Tomorrow marks the beginning of NaNoWriMo. If you’ve been thinking about participating but you’re procrastinating, let me offer some advice based on my own experience.
First, if you’re unfamiliar with “Nano,” National Novel Writing Month is a fun, fast approach to novel writing. The goal is to finish 50,000 words in one month. That means beginning November 1 and ending midnight, November 30, you have 30 days to write 50,000 words. Whoa, that’s ambitious, and yes, it is doable. You can learn all about Nano here.
November is typically a busy month for me, but then, what month isn’t busy? With holidays and preparing for Christmas, who wants to add one more thing to the calendar? It’s daunting to commitment to writing 1666 words a day. But that’s how books get written, one word at a time.
I’ve participated in Nano several times, and here’s what I’ve learned. Nano taught me how to increase my word count on a consistent basis. Compare it to exercise. You have an hour to walk four miles. You have an hour to write one thousand words. Get ready, get set. Go. There is no time to stop and research. There is no time to look up misspelled words. There is no time to stare into the refrigerator or talk on the phone. There is only time to write.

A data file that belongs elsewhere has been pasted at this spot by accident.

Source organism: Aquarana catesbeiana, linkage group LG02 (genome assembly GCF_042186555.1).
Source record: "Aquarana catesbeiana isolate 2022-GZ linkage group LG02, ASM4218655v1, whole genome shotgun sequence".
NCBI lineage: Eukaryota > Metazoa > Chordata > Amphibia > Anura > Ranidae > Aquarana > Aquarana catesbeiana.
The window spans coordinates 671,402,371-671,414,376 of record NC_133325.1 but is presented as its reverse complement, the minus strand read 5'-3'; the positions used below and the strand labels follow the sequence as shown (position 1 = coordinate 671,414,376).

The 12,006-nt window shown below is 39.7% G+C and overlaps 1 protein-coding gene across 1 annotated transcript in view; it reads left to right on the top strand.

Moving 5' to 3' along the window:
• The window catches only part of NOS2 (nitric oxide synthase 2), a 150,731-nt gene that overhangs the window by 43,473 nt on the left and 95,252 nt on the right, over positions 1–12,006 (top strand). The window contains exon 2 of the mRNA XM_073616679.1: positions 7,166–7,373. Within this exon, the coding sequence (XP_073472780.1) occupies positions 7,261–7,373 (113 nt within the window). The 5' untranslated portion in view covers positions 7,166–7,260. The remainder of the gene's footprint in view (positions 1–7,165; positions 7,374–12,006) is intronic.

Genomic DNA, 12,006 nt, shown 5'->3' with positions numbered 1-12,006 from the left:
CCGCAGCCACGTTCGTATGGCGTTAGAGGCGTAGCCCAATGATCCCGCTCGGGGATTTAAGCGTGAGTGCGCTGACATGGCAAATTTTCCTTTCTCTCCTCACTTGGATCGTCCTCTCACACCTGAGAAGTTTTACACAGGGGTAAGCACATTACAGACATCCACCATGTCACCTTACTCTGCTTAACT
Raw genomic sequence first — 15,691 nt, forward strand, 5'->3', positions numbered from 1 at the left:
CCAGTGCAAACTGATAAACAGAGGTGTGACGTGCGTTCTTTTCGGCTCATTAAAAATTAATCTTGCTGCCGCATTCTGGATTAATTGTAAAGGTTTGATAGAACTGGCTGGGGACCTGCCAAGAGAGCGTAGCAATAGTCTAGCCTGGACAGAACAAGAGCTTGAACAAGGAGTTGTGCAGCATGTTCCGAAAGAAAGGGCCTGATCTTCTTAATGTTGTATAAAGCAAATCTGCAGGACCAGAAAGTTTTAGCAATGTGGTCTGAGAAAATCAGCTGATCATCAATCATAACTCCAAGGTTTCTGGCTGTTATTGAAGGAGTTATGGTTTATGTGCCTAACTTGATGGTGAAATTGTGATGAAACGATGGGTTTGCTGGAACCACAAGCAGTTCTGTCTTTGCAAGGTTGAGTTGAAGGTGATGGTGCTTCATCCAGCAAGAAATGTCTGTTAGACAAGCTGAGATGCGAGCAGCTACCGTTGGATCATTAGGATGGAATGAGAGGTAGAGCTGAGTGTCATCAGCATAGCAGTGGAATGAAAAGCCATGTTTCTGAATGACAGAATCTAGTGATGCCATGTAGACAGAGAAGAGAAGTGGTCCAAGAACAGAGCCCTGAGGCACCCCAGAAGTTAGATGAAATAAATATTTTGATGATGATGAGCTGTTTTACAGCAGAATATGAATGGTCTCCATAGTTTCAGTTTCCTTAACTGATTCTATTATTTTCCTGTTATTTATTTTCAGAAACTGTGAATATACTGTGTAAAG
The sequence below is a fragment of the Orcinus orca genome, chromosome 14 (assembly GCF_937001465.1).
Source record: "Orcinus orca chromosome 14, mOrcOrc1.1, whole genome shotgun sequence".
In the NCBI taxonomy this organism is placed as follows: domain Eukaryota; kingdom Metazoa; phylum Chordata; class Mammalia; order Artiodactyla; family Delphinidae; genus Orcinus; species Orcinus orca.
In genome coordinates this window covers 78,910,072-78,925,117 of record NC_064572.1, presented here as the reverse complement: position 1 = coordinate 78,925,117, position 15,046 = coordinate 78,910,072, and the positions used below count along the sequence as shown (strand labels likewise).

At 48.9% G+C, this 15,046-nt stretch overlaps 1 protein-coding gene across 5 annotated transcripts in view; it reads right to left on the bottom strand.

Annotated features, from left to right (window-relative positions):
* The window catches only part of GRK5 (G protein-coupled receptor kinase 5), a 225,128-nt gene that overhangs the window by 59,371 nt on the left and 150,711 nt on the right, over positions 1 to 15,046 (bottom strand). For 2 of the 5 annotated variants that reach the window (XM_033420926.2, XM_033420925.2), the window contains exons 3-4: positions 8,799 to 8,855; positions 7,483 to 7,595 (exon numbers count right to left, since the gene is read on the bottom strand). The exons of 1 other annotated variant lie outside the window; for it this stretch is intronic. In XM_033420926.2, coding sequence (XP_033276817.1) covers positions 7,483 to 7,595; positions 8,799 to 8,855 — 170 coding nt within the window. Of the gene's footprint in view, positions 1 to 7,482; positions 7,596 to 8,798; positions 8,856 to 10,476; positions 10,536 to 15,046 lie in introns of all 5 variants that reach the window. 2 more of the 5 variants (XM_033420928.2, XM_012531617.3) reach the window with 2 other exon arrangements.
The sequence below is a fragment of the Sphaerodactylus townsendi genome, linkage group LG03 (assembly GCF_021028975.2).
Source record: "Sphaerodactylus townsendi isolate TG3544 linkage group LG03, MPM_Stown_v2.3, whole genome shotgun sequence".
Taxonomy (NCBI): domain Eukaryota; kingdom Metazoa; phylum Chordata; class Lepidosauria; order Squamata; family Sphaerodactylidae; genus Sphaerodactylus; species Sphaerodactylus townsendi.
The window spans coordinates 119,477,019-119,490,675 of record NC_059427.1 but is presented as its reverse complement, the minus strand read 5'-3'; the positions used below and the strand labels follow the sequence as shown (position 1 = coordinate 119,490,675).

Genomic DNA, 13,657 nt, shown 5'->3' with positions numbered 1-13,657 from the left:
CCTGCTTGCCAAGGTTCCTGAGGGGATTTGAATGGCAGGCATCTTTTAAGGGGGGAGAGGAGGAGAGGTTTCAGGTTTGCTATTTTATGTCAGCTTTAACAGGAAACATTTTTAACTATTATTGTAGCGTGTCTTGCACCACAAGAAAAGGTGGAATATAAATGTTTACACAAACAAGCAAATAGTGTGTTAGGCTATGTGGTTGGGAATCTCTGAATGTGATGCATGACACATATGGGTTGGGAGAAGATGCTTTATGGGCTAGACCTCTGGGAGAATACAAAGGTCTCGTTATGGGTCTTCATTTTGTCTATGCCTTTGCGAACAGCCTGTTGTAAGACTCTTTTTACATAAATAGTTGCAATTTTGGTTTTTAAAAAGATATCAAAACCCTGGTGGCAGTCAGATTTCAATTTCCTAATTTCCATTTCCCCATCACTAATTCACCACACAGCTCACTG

I’m a little bit OCD and the perfectionist in me wants everything perfect before I write the next page of my story. Nano taught me to keep going, to type XXXX if I am stumped or lost. Nano taught me to ignore the misspelled words or the out of sequence scenes and to just keep writing. It becomes a form of free-writing that results in words to edit instead of a blank piece of paper staring back at me at the end of the day.
Nano taught me to kill Ms. Snarky Editor and banish Ms. Holy Perfectionist. They aren’t allowed into the room until December. By silencing them, I was able to complete my novel in thirty days. Yes, the manuscript was rough. Yes, there were plenty of misspelled words and lots of XXXs that needed to be addressed. But instead of having one chapter or half of a manuscript, I had a complete book ready for revision and edits. That book became Waiting, published by Booktrope this fall.
If you’re still procrastinating, or on the fence, why not give Nano a try? You might surprise yourself. You might actually write a book.